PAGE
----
A Latvian tradition is to eat nine special foods at their Christmas celebration. Each food has its own magical meaning.
My motivation to write ebbs and flows. Lately, it’s been at an ebb. I start a new blog post and it winds up in the drafts file. It’s embarrassing to admit how often that has happened. I seldom know why this happens even with the most interesting material. Maybe this time it’s because I miss working on my novel, A Home for an Exile’s Heart and I’m in mourning. I have another novel in progress that I set aside to work on Exile. I love it, too, but its draw on my interest doesn’t seem to be strong enough. Some of my lack of motivation has to do with anxiety and depression; it, too, ebbs and flows. Not even cookies.
Instead of writing a new description of the nine special foods, I’m going to insert a scene from Exile.
Līvija is the protagonist. Cameron is the deuteragonist; the only American at a Latvian Christmas party at Līvija’s home. Dzintra is her seven-year-old daughter. The other characters are their housemates. Kristaps is six.
Many newly arrived refugees lived together communally until they could afford to acquire homes of their own. My family and I lived for a while with my godmother and her family.
Līvija and Vera entered carrying platters of roast meat. Even after feeding ten people, there would probably be enough leftovers to keep the household satiated for a week. Līvija set a roast goose in front of Mr. Timma. Noticing the wonder on Cameron’s face, she explained, “We all received Christmas bonuses.”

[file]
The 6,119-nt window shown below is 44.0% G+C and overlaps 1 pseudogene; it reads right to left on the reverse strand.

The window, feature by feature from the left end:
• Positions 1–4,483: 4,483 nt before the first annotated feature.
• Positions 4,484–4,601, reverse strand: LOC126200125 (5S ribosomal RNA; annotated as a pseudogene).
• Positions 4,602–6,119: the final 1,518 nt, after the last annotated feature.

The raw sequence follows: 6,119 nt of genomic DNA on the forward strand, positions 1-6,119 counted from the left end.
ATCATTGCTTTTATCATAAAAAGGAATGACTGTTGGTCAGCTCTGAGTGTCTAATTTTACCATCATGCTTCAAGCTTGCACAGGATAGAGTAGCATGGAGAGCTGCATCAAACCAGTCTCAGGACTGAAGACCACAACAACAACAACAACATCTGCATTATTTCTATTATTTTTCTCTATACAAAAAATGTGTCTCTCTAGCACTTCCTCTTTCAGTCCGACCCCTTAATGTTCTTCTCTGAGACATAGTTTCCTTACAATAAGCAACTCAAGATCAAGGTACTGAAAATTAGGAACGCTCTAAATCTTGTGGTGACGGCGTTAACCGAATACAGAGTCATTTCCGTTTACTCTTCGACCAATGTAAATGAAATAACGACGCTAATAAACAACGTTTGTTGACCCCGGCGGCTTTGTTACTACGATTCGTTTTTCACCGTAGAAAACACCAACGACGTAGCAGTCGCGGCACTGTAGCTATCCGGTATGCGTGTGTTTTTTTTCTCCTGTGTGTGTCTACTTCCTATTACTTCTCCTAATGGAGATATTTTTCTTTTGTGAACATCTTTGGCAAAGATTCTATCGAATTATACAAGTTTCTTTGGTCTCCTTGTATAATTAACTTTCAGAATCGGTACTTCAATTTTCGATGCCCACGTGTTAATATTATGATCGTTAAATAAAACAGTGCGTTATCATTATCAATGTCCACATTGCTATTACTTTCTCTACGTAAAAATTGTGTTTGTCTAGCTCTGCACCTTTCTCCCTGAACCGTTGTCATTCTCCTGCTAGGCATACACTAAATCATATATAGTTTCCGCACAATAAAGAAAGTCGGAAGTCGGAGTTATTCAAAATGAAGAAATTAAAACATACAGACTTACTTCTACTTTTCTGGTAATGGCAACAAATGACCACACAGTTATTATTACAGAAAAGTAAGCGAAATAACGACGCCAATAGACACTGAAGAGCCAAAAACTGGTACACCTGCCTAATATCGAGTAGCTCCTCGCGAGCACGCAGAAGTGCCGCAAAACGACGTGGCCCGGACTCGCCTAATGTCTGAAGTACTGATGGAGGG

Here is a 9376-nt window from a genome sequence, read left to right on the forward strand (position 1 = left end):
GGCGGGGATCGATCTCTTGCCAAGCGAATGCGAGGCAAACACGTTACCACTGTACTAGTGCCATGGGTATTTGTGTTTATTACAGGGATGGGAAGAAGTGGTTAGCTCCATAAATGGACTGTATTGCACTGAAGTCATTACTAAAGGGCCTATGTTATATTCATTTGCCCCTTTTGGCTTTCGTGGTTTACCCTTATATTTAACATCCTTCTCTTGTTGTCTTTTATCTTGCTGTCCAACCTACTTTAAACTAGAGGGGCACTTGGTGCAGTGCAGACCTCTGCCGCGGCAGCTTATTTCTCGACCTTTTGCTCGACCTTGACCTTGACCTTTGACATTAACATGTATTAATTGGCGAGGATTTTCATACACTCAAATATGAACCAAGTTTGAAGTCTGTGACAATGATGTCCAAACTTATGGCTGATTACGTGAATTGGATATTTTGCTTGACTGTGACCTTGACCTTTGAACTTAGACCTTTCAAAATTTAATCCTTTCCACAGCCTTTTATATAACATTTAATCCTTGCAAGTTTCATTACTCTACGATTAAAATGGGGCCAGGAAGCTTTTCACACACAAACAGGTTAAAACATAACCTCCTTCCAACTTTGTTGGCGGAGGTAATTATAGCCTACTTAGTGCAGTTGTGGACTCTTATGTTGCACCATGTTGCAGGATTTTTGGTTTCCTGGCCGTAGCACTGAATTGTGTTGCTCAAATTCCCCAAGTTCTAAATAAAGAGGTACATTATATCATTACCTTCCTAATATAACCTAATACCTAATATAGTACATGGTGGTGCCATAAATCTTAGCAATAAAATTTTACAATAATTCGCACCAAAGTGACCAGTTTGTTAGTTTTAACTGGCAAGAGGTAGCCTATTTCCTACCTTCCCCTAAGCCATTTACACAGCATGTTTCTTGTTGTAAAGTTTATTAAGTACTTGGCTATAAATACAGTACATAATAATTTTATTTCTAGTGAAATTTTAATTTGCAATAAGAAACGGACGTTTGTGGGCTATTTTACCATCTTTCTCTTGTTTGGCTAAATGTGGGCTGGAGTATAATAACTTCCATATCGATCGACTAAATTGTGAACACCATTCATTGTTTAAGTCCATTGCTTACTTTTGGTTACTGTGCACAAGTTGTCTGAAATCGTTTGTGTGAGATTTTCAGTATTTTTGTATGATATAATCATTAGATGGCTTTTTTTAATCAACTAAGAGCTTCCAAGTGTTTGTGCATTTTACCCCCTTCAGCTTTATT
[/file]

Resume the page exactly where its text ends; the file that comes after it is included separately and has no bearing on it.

“It is a Latvian tradition to eat nine special foods at Christmas.” Vera set a pork roast before Mrs. Timma and sat down between Kristaps and Marta. “Each of the foods has a magical meaning.”
Cameron turned to his little companion. “Will you tell me what the meanings are, Dzintra?”
Obviously pleased to be asked, she counted on her fingers. “Peas and beans so you don’t cry. Pīrāgi to always have a nice surprise. Beets and carrots to be healthy.”
Kristaps seemingly couldn’t bear to have everyone’s attention focused on Dzintra. He piped up loudly, “Pig meat for good luck!”
“Kris,” Siliņš silenced his son again. “Mr. Kvinn asked Dzintra, not you.”
Once again Cameron felt sorry for the kid. The boy couldn’t seem to do anything right. He also couldn’t seem to learn. Sliding down in his chair, Kristaps mumbled, “I was just trying to help.”
“In English pig meat is called pork.” Unfazed Dzintra went on, “Poultry for success. Fish for money. Sauerkraut to be strong. A round…” Dzintra broke off and leaned forward looking to her mother for help.
“A round baked good,” Līvija prompted.
Not subdued for long, Kristaps announced, “We have two round cakes!”
Dzintra tensed. She seemed ready to come to blows. “That’s supposed to be a surprise. You spoiled it, Kris!”
Zenta put a calming hand on her granddaughter’s shoulder. “Ve hev many surprize. Tell Mr. Kvin about ze last two foods. Vat do round baked goods mean?”
“They mean lots of sunshine.” Her momentary flare of temper forgotten, Dzintra turned her sunny face toward Cameron. “And piparkūkas so you’ll always have love.”
“That must be why many piparkūkas are shaped like hearts,” Cameron said, putting a caressing hand on top of Dzintra’s head. “I’ll have to make sure I have a little of each food and plenty of piparkūkas, even though I’m lucky enough to already have lots of love.”
The first few chapters are free to read. Any electronic device works.
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